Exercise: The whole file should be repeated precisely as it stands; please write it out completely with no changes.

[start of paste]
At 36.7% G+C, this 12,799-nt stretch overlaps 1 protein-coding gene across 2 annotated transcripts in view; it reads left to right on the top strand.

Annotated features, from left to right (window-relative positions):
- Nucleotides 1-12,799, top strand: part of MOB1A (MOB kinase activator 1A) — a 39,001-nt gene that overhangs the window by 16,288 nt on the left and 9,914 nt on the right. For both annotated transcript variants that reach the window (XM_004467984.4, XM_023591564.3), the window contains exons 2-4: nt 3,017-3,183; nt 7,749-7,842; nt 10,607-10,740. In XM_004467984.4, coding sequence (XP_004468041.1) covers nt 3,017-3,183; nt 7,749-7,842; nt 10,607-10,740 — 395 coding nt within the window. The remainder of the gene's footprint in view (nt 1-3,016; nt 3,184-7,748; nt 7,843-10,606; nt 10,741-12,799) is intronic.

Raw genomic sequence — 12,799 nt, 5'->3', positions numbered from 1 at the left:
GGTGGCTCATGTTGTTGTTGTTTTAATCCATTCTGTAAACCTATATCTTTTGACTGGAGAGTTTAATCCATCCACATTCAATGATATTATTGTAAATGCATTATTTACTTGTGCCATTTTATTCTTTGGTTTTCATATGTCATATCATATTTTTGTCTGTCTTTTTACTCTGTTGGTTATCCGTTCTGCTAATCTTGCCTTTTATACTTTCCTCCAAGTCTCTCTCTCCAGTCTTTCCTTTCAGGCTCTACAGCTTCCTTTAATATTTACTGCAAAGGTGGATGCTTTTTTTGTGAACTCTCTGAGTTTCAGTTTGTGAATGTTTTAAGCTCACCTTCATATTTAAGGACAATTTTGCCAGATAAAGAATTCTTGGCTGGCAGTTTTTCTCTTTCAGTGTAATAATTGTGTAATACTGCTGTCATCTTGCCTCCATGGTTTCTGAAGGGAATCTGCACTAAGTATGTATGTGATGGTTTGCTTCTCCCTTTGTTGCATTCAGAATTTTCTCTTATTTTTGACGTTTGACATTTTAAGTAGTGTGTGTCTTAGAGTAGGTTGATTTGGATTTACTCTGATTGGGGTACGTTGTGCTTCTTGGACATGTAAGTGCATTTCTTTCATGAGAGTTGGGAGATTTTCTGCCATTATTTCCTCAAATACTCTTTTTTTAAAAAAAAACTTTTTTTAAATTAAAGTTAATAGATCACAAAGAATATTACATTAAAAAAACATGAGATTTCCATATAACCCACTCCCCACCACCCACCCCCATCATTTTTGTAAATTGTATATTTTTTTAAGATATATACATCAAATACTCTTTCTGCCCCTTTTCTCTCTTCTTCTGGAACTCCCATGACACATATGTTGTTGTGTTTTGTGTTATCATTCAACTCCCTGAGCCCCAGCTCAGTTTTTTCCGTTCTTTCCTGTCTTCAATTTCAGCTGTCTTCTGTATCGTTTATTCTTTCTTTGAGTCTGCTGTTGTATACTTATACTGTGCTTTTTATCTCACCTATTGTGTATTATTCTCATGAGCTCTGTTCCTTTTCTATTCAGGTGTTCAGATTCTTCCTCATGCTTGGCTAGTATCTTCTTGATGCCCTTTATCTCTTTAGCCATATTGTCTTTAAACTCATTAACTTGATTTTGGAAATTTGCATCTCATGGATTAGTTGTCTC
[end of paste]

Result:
At 36.7% G+C, this 12,799-nt stretch overlaps 1 protein-coding gene across 2 annotated transcripts in view; it reads left to right on the top strand.

Annotated features, from left to right (window-relative positions):
- Nucleotides 1-12,799, top strand: part of MOB1A (MOB kinase activator 1A) — a 39,001-nt gene that overhangs the window by 16,288 nt on the left and 9,914 nt on the right. For both annotated transcript variants that reach the window (XM_004467984.4, XM_023591564.3), the window contains exons 2-4: nt 3,017-3,183; nt 7,749-7,842; nt 10,607-10,740. In XM_004467984.4, coding sequence (XP_004468041.1) covers nt 3,017-3,183; nt 7,749-7,842; nt 10,607-10,740 — 395 coding nt within the window. The remainder of the gene's footprint in view (nt 1-3,016; nt 3,184-7,748; nt 7,843-10,606; nt 10,741-12,799) is intronic.

Raw genomic sequence — 12,799 nt, 5'->3', positions numbered from 1 at the left:
GGTGGCTCATGTTGTTGTTGTTTTAATCCATTCTGTAAACCTATATCTTTTGACTGGAGAGTTTAATCCATCCACATTCAATGATATTATTGTAAATGCATTATTTACTTGTGCCATTTTATTCTTTGGTTTTCATATGTCATATCATATTTTTGTCTGTCTTTTTACTCTGTTGGTTATCCGTTCTGCTAATCTTGCCTTTTATACTTTCCTCCAAGTCTCTCTCTCCAGTCTTTCCTTTCAGGCTCTACAGCTTCCTTTAATATTTACTGCAAAGGTGGATGCTTTTTTTGTGAACTCTCTGAGTTTCAGTTTGTGAATGTTTTAAGCTCACCTTCATATTTAAGGACAATTTTGCCAGATAAAGAATTCTTGGCTGGCAGTTTTTCTCTTTCAGTGTAATAATTGTGTAATACTGCTGTCATCTTGCCTCCATGGTTTCTGAAGGGAATCTGCACTAAGTATGTATGTGATGGTTTGCTTCTCCCTTTGTTGCATTCAGAATTTTCTCTTATTTTTGACGTTTGACATTTTAAGTAGTGTGTGTCTTAGAGTAGGTTGATTTGGATTTACTCTGATTGGGGTACGTTGTGCTTCTTGGACATGTAAGTGCATTTCTTTCATGAGAGTTGGGAGATTTTCTGCCATTATTTCCTCAAATACTCTTTTTTTAAAAAAAAACTTTTTTTAAATTAAAGTTAATAGATCACAAAGAATATTACATTAAAAAAACATGAGATTTCCATATAACCCACTCCCCACCACCCACCCCCATCATTTTTGTAAATTGTATATTTTTTTAAGATATATACATCAAATACTCTTTCTGCCCCTTTTCTCTCTTCTTCTGGAACTCCCATGACACATATGTTGTTGTGTTTTGTGTTATCATTCAACTCCCTGAGCCCCAGCTCAGTTTTTTCCGTTCTTTCCTGTCTTCAATTTCAGCTGTCTTCTGTATCGTTTATTCTTTCTTTGAGTCTGCTGTTGTATACTTATACTGTGCTTTTTATCTCACCTATTGTGTATTATTCTCATGAGCTCTGTTCCTTTTCTATTCAGGTGTTCAGATTCTTCCTCATGCTTGGCTAGTATCTTCTTGATGCCCTTTATCTCTTTAGCCATATTGTCTTTAAACTCATTAACTTGATTTTGGAAATTTGCATCTCATGGATTAGTTGTCTC